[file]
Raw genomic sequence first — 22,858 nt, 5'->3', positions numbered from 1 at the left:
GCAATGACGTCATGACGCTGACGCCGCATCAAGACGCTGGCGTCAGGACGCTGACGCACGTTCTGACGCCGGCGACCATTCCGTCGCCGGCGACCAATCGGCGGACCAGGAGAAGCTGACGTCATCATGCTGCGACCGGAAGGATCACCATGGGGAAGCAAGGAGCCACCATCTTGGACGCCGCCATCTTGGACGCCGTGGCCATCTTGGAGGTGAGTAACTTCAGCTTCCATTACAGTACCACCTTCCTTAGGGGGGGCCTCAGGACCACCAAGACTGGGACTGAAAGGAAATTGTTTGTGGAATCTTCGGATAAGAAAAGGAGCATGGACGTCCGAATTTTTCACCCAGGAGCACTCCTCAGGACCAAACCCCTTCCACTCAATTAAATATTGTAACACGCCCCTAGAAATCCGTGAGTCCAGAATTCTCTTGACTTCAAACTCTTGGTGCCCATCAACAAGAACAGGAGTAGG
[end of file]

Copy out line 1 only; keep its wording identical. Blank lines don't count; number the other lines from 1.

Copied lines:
Raw genomic sequence first — 22,858 nt, 5'->3', positions numbered from 1 at the left: